Hi all, I am the proud new owner of hull #748, named Thinkabout, previously Miskatonic, Elena, Smiling Dutchman, & Épée. I drove down to Mexico with my dog last December, after putting everything in storage. This WS 32 and one other were for sail in La Paz, and I figured if I didn't love either of them, I would just hang around down here until something turned up. (I have a job I can do remotely.)
Well, I did love this one. It's a very sound boat (according to the surveyor and what I can tell myself), in need of some cosmetic elbow grease. So, I am at the bottom of that curve but looking forward to it.
More importantly, my keelboat experience thus far can be measured in hours. A very few hours. My cruising experience, nil. Marina experience, nil. Yet here I am, living aboard in a marina and trying to get a handle on the scope of my ignorance. I'm not the most outgoing person, so while every person I've talked to here has been super friendly, I could use a bit of cyber mentoring until I make more real life connections.
I have questions ranging from marina etiquette to boat gear to "what is this thing I just found buried in a locker?" And, of course, sailing questions, but I've only been out on her under sail once, so even that is a huge unknown.
Is it OK to post all those questions here, or should I save those for cruisersforum and keep to Westsail topics? Other than forums, are there good books or online resources that can help me with all the Sailing for Dummies stuff? And the stuff beyond that, that doesn't seem to make it into those books, like how to politely use a VHF radio, or how to decide which ones, out of the mountain of lines in the locker, are supposed to be used for dock lines.
Welcome aboard Matt,
There is no question that cannot be asked here. This forum is as much about sailing as it is about Westsail's. Ask away I'm sure you'll get lots of responses.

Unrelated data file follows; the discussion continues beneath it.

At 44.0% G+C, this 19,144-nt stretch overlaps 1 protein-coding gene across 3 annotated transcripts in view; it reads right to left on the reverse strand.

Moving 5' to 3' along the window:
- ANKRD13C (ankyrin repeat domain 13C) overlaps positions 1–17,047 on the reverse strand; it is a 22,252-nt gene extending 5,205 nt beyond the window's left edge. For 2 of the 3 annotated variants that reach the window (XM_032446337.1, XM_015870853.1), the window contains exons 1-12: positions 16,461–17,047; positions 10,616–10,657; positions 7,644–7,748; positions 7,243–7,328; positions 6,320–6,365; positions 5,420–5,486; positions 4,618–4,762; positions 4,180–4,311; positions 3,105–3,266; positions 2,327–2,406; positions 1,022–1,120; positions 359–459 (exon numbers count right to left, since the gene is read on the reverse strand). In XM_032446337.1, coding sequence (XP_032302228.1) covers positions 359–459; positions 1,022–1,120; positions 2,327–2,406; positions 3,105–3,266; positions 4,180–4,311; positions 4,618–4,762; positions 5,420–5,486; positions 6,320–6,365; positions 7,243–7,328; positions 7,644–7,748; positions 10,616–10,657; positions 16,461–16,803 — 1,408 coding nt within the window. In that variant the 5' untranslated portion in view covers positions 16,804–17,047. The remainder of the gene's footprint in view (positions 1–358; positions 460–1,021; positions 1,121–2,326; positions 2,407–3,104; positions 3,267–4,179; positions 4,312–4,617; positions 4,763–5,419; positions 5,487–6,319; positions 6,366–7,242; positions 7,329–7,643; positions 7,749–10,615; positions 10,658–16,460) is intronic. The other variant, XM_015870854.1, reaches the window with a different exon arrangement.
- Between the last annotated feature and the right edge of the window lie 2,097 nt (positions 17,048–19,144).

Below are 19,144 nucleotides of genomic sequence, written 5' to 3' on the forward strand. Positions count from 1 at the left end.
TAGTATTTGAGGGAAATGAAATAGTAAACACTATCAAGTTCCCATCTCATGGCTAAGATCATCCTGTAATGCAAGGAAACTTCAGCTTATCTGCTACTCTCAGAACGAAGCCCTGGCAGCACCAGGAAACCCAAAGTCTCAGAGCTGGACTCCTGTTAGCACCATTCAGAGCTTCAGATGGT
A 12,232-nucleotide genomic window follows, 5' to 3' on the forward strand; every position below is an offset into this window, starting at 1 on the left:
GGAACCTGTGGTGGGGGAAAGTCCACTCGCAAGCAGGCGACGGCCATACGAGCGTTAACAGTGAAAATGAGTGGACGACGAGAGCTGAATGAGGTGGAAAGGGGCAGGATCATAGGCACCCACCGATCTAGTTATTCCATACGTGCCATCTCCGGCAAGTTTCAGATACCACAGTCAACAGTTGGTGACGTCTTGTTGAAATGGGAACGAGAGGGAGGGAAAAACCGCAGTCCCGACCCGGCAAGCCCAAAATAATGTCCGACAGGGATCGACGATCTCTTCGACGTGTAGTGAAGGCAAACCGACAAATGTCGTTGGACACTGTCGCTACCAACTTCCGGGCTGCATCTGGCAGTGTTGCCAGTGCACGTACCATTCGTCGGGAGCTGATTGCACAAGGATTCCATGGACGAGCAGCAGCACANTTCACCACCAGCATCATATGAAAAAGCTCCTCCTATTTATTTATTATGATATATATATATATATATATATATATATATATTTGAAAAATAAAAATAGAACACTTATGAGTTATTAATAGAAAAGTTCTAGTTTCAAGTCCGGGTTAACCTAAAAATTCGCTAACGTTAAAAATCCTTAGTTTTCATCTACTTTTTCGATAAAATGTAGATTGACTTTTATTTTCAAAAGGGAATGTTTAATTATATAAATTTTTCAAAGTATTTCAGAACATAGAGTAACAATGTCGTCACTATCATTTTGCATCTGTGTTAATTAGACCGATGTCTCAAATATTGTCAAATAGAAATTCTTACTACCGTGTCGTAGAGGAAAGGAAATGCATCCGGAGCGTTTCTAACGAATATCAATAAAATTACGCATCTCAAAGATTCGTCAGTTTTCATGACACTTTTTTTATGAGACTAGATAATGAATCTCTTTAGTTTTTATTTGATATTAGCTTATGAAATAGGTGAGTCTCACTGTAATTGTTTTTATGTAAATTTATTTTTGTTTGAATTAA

Matt: Welcome aboard and please do post your questions ... also poke around the site as there are a lot of images and information ... The Members area has a lot of FAQ type information...
Also take lots of images and if you store them on online it's fairly easy to post on the forum... if that doesn't work email me the images and I'll add to your topics.
Hi Matt , congrats on your new boat . You say you are not a very out going guy , well IMO you are a very out going guy and not only that you know what you want and you go for it ! All that plus you are humble and that is a true virtue .
All right lets break this down so it's manageable , what are your first three questions ?
Also please stay here , we here love Westsails . The other sites not so much .
Awesome! I had a feeling this would be a friendly forum. Thank you for the welcome and I hope that eventually I can contribute more than questions.
OK, first question: What is a good set of dock lines? Material, thickness, length? Should any of them have eye splices? Good chafe prevention?
Second: To what do you tie your fenders? Mine are currently tied to my lifelines, which I know is not good. It looks like you could tie them to the stanchions and run the lines through guides by the stanchions--is that what those guides are for?
Three: What's the best way to get the primary anchor chain to return to the locker in an orderly way? I just pulled all the chain today to check the marks. To get it back into the locker afterwards, I had to make multiple trips belowdecks to the locker to pull the chain out of the locker throat where it was piling up. That just won't work for singlehanding, I think. Will it make a difference to be using the windlass to haul it in? Right now, there is 250' of chain and another 180' of rope. The rope sits underneath a triangular piece of plywood, and it looks like the chain is supposed to slide down on top of that plywood into the bottom of the locker. Which it might, if it fed down further aft or if the triangular piece extended about four inches further up toward the intake. Anyone have a well-oiled solution to this, or is it not the problem I think it is?